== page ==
Death and All Her Friends


Our Correspondents


I had to bury a dog in my backyard yesterday. She was a light brown mongrel and came up to about my knee—not huge, but not tiny, either. She showed up in the neighborhood a few months ago and gave birth to a couple of puppies under a neighbor’s water tank. She came around my house a few times and I fed her, so she and the puppies mostly hung around. A few days ago, she went off somewhere and came back with a wound. We tried to patch her up as best we could, and she seemed to be stabilizing, but eventually she died on the lawn, which had been stained violet from the iodine antiseptic.

But now I had to figure out what to do with her. I chose a spot at the back of the house, between the protruding roots of an old, flamboyant tree, right next to what’s now a well-fertilized plantain crop. (Years ago, one of my brothers, not grasping the reality of the situation, excitedly reported that our neighbor had “planted” one of his dead puppies.) With a rusty hoe and a crooked fork, I managed to loosen the stony ground before digging a hole a couple feet deep. I cut open an old flour bag, wrapped her in it, and lowered her in. There were no last rites, but I did mark her grave with a few pieces from the trunk of a fallen coconut tree. 

For those of us who are fortunate, animals bring us the most immediate reminders of how nasty, brutish, and short life is. Back when I had cats, some mornings I’d discover a streak of blood and feathers leading into the kitchen, where my wards had deposited the evidence of their continued commitment to the upkeep of the premises. Just this week, a friend told me that two of her quail had murdered another. (Apparently a lack of protein, combined with unbearable heat, can turn quail into homicidal maniacs.)

I’ve always tried to stay away from the messy business of the dying and the dead; I’ve managed to avoid all bedside vigils. Being around death requires a strong constitution—stronger, at any rate, than mine. This may be why so many of the mortuary employees I know are raging alcoholics while I generally prefer herbal tea.

A boy down the road got a little job working at the funeral parlor. He washed the dead bodies and showed up at the funerals in his ill-fitting suits, riding shotgun on the motorcycle-drawn carriages. We once asked him how it felt to deal with the dead all day. He said, Sometimes they have so much of dead to wash in a day you just get accustom. After a fight with his girlfriend, he took a swig from a bottle of Gramoxone he stored under his house. His family got him to drink some muddy water to work as an antidote. It helped a little; he lasted a week. (Rest in peace, Swag Dada.)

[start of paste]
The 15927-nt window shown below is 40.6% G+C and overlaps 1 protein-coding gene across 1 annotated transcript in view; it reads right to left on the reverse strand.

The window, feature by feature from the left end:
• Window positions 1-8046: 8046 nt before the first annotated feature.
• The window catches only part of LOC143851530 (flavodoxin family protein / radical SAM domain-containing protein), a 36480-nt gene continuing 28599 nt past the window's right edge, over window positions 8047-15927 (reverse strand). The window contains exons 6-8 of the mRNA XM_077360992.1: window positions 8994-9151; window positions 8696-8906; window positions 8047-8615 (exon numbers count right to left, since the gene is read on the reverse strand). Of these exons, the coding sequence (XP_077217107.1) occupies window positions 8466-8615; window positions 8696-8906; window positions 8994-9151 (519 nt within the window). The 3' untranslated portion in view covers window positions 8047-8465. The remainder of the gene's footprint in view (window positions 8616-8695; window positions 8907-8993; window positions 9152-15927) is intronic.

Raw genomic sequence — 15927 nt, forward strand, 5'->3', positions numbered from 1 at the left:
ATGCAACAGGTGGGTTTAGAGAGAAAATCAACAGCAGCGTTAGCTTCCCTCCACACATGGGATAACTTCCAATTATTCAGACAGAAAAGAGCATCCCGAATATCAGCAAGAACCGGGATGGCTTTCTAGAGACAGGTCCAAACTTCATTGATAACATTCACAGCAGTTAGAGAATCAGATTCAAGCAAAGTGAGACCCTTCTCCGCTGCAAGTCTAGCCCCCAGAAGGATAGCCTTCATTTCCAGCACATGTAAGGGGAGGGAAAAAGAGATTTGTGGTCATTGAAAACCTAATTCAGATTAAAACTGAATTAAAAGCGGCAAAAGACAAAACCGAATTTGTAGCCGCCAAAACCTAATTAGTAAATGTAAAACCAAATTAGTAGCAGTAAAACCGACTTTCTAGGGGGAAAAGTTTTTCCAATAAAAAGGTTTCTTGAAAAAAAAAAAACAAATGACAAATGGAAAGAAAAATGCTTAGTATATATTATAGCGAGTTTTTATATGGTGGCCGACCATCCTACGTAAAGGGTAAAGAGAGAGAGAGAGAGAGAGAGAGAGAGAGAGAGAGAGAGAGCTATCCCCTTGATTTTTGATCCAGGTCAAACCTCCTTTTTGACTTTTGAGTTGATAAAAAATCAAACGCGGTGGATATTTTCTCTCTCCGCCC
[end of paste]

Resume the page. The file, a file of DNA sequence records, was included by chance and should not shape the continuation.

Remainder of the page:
The dead remind me that I, too, not only have a body but am a body—no matter the answer to the problem of consciousness, entropy wins in the end. A few years ago, a close friend died of cancer. She was abroad during her final months, and just weeks before she was supposed to fly, she got too sick to travel. At that point there was nothing to be done, and a hospice was set up at her daughter’s home, where she died. A few months later, her daughter visited my parents and showed my mother the pictures from her deathbed. They inadvertently left the e-mail window open, and when I sat down at the computer, the images suddenly leapt out at me.

I’ve seen a few dead people, but this was different. No washing, no makeup, no flowers: just an emaciated figure with a slight resemblance to someone I once knew. Some people cherish these images; some people toss valuables in the caskets of their loved ones out of a sense of—well, I’ll have to ask, one of these days. My mother isn’t like that. She just needed to see the images of her dead friend to gain some closure. But they were real enough to me, and I have my own way of dealing with these things. I signed out, closed the page, and went to watch some TV.

Matthew St. Ville Hunte lives in Saint Lucia. He is one of the Daily’s correspondents.